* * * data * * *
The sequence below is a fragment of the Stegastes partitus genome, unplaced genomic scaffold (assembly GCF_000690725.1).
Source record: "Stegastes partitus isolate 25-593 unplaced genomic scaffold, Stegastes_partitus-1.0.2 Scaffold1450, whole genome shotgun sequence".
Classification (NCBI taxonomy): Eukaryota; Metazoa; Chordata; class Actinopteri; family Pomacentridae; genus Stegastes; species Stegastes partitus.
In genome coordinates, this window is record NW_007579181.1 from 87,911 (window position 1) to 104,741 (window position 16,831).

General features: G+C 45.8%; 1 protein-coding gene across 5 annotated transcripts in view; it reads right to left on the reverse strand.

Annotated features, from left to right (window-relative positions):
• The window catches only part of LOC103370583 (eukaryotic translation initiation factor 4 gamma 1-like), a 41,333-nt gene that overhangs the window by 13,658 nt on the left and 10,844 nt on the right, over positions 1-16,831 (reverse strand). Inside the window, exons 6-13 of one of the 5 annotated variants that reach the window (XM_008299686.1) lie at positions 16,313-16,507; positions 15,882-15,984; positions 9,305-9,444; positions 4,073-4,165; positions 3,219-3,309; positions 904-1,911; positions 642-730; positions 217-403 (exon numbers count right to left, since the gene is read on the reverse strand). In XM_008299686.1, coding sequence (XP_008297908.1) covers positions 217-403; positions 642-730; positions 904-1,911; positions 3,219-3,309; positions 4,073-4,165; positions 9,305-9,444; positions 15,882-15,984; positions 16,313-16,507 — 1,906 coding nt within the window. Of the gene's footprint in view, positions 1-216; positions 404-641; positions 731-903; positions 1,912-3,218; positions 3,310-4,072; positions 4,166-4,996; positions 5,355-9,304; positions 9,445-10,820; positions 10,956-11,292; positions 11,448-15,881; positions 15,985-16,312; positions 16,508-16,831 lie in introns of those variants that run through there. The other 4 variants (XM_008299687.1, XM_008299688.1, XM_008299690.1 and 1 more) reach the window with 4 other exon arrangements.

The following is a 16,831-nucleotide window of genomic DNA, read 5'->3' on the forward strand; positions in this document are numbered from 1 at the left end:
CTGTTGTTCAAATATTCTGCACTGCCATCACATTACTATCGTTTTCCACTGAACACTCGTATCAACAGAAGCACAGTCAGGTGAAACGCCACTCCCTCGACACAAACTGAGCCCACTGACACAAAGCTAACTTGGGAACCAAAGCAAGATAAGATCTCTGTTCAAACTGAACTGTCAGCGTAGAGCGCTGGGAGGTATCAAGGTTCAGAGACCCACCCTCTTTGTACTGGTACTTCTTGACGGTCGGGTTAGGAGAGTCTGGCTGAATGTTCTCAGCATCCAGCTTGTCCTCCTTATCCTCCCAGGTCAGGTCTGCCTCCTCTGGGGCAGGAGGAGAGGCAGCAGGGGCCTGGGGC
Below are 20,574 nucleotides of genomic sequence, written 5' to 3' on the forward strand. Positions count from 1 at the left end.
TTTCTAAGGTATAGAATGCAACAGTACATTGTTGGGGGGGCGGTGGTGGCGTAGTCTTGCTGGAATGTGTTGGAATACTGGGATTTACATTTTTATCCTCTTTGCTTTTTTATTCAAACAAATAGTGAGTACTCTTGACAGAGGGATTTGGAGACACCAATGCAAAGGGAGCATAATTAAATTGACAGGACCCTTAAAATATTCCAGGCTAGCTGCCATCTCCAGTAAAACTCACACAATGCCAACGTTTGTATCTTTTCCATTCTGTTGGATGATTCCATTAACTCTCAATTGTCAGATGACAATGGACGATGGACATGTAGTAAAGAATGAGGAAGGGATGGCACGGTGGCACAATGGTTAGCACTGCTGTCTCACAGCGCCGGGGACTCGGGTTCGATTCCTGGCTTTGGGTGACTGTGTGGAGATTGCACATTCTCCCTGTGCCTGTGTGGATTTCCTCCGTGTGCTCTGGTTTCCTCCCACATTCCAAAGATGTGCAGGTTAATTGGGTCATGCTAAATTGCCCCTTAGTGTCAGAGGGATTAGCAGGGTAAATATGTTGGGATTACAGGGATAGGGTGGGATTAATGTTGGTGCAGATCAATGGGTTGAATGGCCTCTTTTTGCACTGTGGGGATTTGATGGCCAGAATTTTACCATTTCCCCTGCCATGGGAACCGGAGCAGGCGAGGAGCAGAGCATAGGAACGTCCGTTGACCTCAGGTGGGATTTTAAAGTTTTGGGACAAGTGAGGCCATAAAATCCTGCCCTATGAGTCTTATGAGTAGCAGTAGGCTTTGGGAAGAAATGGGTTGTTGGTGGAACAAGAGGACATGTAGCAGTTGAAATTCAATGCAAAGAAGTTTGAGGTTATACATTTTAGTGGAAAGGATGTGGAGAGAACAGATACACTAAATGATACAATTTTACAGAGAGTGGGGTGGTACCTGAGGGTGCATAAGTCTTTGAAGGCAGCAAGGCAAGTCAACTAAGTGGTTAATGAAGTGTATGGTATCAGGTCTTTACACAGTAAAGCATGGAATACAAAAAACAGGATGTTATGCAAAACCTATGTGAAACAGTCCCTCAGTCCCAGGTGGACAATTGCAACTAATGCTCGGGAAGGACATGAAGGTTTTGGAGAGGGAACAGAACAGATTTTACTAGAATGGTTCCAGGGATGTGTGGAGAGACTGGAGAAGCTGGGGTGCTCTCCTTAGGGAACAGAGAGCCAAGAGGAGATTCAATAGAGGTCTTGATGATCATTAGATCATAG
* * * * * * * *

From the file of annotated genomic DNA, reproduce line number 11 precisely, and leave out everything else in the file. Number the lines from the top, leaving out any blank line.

TTTCTAAGGTATAGAATGCAACAGTACATTGTTGGGGGGGCGGTGGTGGCGTAGTCTTGCTGGAATGTGTTGGAATACTGGGATTTACATTTTTATCCTCTTTGCTTTTTTATTCAAACAAATAGTGAGTACTCTTGACAGAGGGATTTGGAGACACCAATGCAAAGGGAGCATAATTAAATTGACAGGACCCTTAAAATATTCCAGGCTAGCTGCCATCTCCAGTAAAACTCACACAATGCCAACGTTTGTATCTTTTCCATTCTGTTGGATGATTCCATTAACTCTCAATTGTCAGATGACAATGGACGATGGACATGTAGTAAAGAATGAGGAAGGGATGGCACGGTGGCACAATGGTTAGCACTGCTGTCTCACAGCGCCGGGGACTCGGGTTCGATTCCTGGCTTTGGGTGACTGTGTGGAGATTGCACATTCTCCCTGTGCCTGTGTGGATTTCCTCCGTGTGCTCTGGTTTCCTCCCACATTCCAAAGATGTGCAGGTTAATTGGGTCATGCTAAATTGCCCCTTAGTGTCAGAGGGATTAGCAGGGTAAATATGTTGGGATTACAGGGATAGGGTGGGATTAATGTTGGTGCAGATCAATGGGTTGAATGGCCTCTTTTTGCACTGTGGGGATTTGATGGCCAGAATTTTACCATTTCCCCTGCCATGGGAACCGGAGCAGGCGAGGAGCAGAGCATAGGAACGTCCGTTGACCTCAGGTGGGATTTTAAAGTTTTGGGACAAGTGAGGCCATAAAATCCTGCCCTATGAGTCTTATGAGTAGCAGTAGGCTTTGGGAAGAAATGGGTTGTTGGTGGAACAAGAGGACATGTAGCAGTTGAAATTCAATGCAAAGAAGTTTGAGGTTATACATTTTAGTGGAAAGGATGTGGAGAGAACAGATACACTAAATGATACAATTTTACAGAGAGTGGGGTGGTACCTGAGGGTGCATAAGTCTTTGAAGGCAGCAAGGCAAGTCAACTAAGTGGTTAATGAAGTGTATGGTATCAGGTCTTTACACAGTAAAGCATGGAATACAAAAAACAGGATGTTATGCAAAACCTATGTGAAACAGTCCCTCAGTCCCAGGTGGACAATTGCAACTAATGCTCGGGAAGGACATGAAGGTTTTGGAGAGGGAACAGAACAGATTTTACTAGAATGGTTCCAGGGATGTGTGGAGAGACTGGAGAAGCTGGGGTGCTCTCCTTAGGGAACAGAGAGCCAAGAGGAGATTCAATAGAGGTCTTGATGATCATTAGATCATAG